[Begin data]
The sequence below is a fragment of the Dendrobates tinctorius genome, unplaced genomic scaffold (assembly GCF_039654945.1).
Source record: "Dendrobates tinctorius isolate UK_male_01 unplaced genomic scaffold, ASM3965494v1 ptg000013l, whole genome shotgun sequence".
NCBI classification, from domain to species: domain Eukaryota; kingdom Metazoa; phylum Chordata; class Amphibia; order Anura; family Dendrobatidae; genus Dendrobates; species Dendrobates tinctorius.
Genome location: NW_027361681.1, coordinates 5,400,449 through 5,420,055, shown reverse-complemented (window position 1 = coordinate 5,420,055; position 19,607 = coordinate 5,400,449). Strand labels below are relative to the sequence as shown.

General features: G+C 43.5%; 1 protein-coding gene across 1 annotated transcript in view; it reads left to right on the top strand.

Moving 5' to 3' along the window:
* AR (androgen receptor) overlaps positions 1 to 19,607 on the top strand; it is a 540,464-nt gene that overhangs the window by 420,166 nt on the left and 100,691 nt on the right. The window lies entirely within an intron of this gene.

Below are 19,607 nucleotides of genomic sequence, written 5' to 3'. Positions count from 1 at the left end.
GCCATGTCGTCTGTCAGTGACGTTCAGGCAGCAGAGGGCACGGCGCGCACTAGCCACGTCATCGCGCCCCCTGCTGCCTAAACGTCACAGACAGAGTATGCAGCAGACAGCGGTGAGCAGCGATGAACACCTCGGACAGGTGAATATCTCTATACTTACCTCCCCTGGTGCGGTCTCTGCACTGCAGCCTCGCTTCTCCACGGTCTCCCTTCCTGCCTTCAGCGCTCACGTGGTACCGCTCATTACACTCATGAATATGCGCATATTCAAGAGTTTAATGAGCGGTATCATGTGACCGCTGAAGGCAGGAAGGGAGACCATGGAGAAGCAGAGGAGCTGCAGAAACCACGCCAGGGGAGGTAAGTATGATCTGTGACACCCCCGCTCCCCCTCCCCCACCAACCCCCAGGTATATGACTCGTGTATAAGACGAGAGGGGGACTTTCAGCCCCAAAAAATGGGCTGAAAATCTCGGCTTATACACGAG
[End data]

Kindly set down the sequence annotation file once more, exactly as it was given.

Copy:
The sequence below is a fragment of the Dendrobates tinctorius genome, unplaced genomic scaffold (assembly GCF_039654945.1).
Source record: "Dendrobates tinctorius isolate UK_male_01 unplaced genomic scaffold, ASM3965494v1 ptg000013l, whole genome shotgun sequence".
NCBI classification, from domain to species: domain Eukaryota; kingdom Metazoa; phylum Chordata; class Amphibia; order Anura; family Dendrobatidae; genus Dendrobates; species Dendrobates tinctorius.
Genome location: NW_027361681.1, coordinates 5,400,449 through 5,420,055, shown reverse-complemented (window position 1 = coordinate 5,420,055; position 19,607 = coordinate 5,400,449). Strand labels below are relative to the sequence as shown.

General features: G+C 43.5%; 1 protein-coding gene across 1 annotated transcript in view; it reads left to right on the top strand.

Moving 5' to 3' along the window:
* AR (androgen receptor) overlaps positions 1 to 19,607 on the top strand; it is a 540,464-nt gene that overhangs the window by 420,166 nt on the left and 100,691 nt on the right. The window lies entirely within an intron of this gene.

Below are 19,607 nucleotides of genomic sequence, written 5' to 3'. Positions count from 1 at the left end.
GCCATGTCGTCTGTCAGTGACGTTCAGGCAGCAGAGGGCACGGCGCGCACTAGCCACGTCATCGCGCCCCCTGCTGCCTAAACGTCACAGACAGAGTATGCAGCAGACAGCGGTGAGCAGCGATGAACACCTCGGACAGGTGAATATCTCTATACTTACCTCCCCTGGTGCGGTCTCTGCACTGCAGCCTCGCTTCTCCACGGTCTCCCTTCCTGCCTTCAGCGCTCACGTGGTACCGCTCATTACACTCATGAATATGCGCATATTCAAGAGTTTAATGAGCGGTATCATGTGACCGCTGAAGGCAGGAAGGGAGACCATGGAGAAGCAGAGGAGCTGCAGAAACCACGCCAGGGGAGGTAAGTATGATCTGTGACACCCCCGCTCCCCCTCCCCCACCAACCCCCAGGTATATGACTCGTGTATAAGACGAGAGGGGGACTTTCAGCCCCAAAAAATGGGCTGAAAATCTCGGCTTATACACGAG